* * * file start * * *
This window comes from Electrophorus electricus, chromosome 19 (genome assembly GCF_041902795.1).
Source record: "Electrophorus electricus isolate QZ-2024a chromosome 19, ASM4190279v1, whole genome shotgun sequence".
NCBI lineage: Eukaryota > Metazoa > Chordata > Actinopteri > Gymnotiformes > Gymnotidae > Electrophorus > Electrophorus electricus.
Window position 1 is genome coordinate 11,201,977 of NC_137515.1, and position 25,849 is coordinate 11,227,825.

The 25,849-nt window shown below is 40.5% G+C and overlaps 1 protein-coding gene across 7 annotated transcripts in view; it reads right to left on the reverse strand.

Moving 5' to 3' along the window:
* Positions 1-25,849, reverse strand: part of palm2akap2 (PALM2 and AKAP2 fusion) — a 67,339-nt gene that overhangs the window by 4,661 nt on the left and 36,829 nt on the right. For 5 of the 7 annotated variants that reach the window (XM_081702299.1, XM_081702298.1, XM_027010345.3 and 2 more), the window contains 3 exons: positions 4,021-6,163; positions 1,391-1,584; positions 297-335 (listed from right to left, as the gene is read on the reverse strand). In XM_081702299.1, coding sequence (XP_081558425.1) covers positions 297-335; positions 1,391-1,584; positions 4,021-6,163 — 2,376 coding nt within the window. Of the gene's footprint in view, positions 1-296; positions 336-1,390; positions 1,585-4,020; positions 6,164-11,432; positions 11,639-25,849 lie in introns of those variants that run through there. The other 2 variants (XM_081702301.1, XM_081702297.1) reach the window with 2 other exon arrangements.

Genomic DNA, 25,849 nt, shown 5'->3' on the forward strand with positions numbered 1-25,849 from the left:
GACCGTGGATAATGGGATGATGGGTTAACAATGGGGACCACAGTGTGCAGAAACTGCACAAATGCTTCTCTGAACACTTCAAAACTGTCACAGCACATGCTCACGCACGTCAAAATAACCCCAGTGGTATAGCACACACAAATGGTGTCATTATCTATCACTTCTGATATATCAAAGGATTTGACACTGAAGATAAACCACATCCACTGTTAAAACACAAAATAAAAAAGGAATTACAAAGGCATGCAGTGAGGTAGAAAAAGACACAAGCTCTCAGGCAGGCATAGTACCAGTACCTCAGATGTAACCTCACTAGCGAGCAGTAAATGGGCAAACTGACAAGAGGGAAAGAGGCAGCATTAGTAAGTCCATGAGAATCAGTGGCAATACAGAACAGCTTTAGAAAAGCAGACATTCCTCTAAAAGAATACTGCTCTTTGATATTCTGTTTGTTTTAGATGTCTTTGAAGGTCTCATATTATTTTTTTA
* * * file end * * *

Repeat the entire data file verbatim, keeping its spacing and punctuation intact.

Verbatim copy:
This window comes from Electrophorus electricus, chromosome 19 (genome assembly GCF_041902795.1).
Source record: "Electrophorus electricus isolate QZ-2024a chromosome 19, ASM4190279v1, whole genome shotgun sequence".
NCBI lineage: Eukaryota > Metazoa > Chordata > Actinopteri > Gymnotiformes > Gymnotidae > Electrophorus > Electrophorus electricus.
Window position 1 is genome coordinate 11,201,977 of NC_137515.1, and position 25,849 is coordinate 11,227,825.

The 25,849-nt window shown below is 40.5% G+C and overlaps 1 protein-coding gene across 7 annotated transcripts in view; it reads right to left on the reverse strand.

Moving 5' to 3' along the window:
* Positions 1-25,849, reverse strand: part of palm2akap2 (PALM2 and AKAP2 fusion) — a 67,339-nt gene that overhangs the window by 4,661 nt on the left and 36,829 nt on the right. For 5 of the 7 annotated variants that reach the window (XM_081702299.1, XM_081702298.1, XM_027010345.3 and 2 more), the window contains 3 exons: positions 4,021-6,163; positions 1,391-1,584; positions 297-335 (listed from right to left, as the gene is read on the reverse strand). In XM_081702299.1, coding sequence (XP_081558425.1) covers positions 297-335; positions 1,391-1,584; positions 4,021-6,163 — 2,376 coding nt within the window. Of the gene's footprint in view, positions 1-296; positions 336-1,390; positions 1,585-4,020; positions 6,164-11,432; positions 11,639-25,849 lie in introns of those variants that run through there. The other 2 variants (XM_081702301.1, XM_081702297.1) reach the window with 2 other exon arrangements.

Genomic DNA, 25,849 nt, shown 5'->3' on the forward strand with positions numbered 1-25,849 from the left:
GACCGTGGATAATGGGATGATGGGTTAACAATGGGGACCACAGTGTGCAGAAACTGCACAAATGCTTCTCTGAACACTTCAAAACTGTCACAGCACATGCTCACGCACGTCAAAATAACCCCAGTGGTATAGCACACACAAATGGTGTCATTATCTATCACTTCTGATATATCAAAGGATTTGACACTGAAGATAAACCACATCCACTGTTAAAACACAAAATAAAAAAGGAATTACAAAGGCATGCAGTGAGGTAGAAAAAGACACAAGCTCTCAGGCAGGCATAGTACCAGTACCTCAGATGTAACCTCACTAGCGAGCAGTAAATGGGCAAACTGACAAGAGGGAAAGAGGCAGCATTAGTAAGTCCATGAGAATCAGTGGCAATACAGAACAGCTTTAGAAAAGCAGACATTCCTCTAAAAGAATACTGCTCTTTGATATTCTGTTTGTTTTAGATGTCTTTGAAGGTCTCATATTATTTTTTTA